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© 2019 by The Curious Uptowner

There's lots to admire about this historic Harlem library now that the scaffolding is down

June 6, 2018

 

It's time for another big sigh of relief and appreciation for fans of historic architecture: The scaffolding has come down from NYPL's Hamilton Grange Branch on West 145th Street.

 

 

Now we can all go back to admiring this stately city landmark, designed in 1905-1906 by American architects McKim, Mead & White. 

 

Constructed in the Italian Renaissance Revival style–it's meant to resemble a Florentine palazzo–the Hamilton Grange Branch is one of 12 libraries the famed firm built around the city.

 

 

Look closely at the limestone facade and you'll discover a slew of fascinating details, including the city's coat of arms over the door. What looks like a cross is actually four windmill sails that evoke New York's history as a Dutch settlement. They're surrounded by two beavers and two flour barrels representing the goods that first made the city wealthy. It's true!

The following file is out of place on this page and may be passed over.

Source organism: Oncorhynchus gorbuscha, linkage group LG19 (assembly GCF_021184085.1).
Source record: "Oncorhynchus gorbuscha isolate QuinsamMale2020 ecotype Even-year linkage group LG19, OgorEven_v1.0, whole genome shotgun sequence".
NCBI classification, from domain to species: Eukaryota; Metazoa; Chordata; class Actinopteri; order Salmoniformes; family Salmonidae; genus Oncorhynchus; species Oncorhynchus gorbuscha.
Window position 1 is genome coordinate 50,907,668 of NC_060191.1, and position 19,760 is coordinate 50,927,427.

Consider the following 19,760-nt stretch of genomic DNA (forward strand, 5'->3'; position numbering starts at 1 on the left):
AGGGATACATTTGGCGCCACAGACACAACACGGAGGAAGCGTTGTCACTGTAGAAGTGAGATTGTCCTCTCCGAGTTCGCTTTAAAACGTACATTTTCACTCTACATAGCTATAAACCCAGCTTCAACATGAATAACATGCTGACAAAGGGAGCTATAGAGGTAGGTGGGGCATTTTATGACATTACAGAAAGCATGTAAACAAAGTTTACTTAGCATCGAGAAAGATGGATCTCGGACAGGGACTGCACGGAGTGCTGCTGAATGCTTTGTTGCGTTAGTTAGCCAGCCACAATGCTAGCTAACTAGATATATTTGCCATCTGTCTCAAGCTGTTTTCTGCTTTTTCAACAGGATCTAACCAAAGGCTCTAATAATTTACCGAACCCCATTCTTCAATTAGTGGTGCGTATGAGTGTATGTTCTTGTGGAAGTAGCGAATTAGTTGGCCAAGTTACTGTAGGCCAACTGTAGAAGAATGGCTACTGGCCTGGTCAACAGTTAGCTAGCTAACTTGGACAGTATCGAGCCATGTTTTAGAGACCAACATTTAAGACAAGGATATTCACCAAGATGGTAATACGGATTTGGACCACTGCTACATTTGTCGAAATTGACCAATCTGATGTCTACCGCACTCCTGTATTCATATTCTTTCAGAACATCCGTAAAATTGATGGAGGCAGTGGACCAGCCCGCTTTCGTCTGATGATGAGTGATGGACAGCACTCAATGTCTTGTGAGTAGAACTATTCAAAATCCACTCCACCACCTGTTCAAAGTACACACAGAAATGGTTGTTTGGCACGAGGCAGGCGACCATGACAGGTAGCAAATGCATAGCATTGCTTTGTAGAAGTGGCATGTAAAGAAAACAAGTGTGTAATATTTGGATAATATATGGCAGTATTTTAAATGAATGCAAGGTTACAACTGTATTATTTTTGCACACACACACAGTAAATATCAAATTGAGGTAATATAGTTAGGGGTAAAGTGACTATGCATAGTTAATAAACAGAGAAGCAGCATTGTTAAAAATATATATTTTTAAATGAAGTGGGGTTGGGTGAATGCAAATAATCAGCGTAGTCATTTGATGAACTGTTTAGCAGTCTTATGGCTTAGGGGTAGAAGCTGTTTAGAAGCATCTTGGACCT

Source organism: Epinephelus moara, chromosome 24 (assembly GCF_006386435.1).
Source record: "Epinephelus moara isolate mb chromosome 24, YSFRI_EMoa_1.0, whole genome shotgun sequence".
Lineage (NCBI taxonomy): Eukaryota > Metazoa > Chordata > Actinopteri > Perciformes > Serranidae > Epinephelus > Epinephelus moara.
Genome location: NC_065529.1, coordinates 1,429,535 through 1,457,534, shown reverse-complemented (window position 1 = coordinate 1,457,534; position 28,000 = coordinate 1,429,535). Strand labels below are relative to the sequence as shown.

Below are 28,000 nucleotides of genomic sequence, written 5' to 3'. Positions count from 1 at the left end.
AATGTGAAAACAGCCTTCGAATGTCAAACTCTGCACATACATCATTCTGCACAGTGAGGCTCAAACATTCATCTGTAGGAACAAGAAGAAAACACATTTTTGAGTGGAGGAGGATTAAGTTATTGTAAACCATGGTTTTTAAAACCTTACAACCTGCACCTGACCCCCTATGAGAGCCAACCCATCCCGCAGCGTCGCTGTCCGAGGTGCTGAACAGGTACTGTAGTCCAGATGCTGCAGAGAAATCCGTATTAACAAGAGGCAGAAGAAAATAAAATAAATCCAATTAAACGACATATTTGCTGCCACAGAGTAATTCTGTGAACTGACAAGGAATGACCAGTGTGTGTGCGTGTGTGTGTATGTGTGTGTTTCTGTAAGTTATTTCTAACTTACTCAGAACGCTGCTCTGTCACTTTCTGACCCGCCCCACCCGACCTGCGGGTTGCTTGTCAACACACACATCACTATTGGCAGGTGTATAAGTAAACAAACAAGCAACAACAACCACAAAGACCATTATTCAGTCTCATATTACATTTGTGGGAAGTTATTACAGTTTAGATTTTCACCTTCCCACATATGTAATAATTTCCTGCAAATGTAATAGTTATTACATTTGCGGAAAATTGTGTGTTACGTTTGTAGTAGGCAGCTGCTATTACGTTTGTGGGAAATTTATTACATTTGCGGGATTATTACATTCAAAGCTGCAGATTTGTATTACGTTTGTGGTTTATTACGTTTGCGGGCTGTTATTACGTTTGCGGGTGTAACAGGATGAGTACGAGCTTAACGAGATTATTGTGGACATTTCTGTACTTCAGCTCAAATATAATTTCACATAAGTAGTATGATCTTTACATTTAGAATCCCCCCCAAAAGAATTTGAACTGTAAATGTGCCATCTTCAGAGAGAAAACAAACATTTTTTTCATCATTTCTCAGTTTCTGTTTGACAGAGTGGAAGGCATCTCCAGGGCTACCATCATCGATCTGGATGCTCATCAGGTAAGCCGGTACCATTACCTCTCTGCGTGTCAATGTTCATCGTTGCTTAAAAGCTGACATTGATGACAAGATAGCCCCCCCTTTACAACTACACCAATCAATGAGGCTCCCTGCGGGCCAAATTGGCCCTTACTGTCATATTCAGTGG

On either side of the entrance are windows decorated with cherubs holding books–a sweet clue to what's inside.

 

 

The intricate metalwork is worth checking out, too, from the ornate lamps near the doorway to the lace-patterned cast-iron fence in front of the building.

 

Once you've given the facade your full attention, step right in and do the same inside. That's where the real treasure awaits: NYPL's positively amazing resources.

 

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